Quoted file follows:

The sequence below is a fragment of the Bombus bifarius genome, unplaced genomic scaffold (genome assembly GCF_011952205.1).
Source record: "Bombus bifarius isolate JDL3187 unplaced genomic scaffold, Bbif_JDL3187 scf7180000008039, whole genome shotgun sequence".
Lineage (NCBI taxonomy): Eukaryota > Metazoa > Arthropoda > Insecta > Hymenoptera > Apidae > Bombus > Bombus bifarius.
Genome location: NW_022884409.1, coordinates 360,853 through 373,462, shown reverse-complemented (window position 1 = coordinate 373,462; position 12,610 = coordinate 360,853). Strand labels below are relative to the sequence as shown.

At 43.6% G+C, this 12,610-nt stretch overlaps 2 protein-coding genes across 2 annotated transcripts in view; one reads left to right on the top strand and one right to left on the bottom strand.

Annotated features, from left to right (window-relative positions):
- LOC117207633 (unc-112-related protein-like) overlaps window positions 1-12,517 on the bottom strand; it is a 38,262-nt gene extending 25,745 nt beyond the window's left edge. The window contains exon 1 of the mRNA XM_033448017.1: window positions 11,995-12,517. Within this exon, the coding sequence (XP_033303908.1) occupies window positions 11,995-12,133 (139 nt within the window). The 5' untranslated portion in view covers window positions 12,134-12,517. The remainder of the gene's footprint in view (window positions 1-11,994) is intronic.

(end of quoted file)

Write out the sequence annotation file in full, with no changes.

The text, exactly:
The sequence below is a fragment of the Bombus bifarius genome, unplaced genomic scaffold (genome assembly GCF_011952205.1).
Source record: "Bombus bifarius isolate JDL3187 unplaced genomic scaffold, Bbif_JDL3187 scf7180000008039, whole genome shotgun sequence".
Lineage (NCBI taxonomy): Eukaryota > Metazoa > Arthropoda > Insecta > Hymenoptera > Apidae > Bombus > Bombus bifarius.
Genome location: NW_022884409.1, coordinates 360,853 through 373,462, shown reverse-complemented (window position 1 = coordinate 373,462; position 12,610 = coordinate 360,853). Strand labels below are relative to the sequence as shown.

At 43.6% G+C, this 12,610-nt stretch overlaps 2 protein-coding genes across 2 annotated transcripts in view; one reads left to right on the top strand and one right to left on the bottom strand.

Annotated features, from left to right (window-relative positions):
- LOC117207633 (unc-112-related protein-like) overlaps window positions 1-12,517 on the bottom strand; it is a 38,262-nt gene extending 25,745 nt beyond the window's left edge. The window contains exon 1 of the mRNA XM_033448017.1: window positions 11,995-12,517. Within this exon, the coding sequence (XP_033303908.1) occupies window positions 11,995-12,133 (139 nt within the window). The 5' untranslated portion in view covers window positions 12,134-12,517. The remainder of the gene's footprint in view (window positions 1-11,994) is intronic.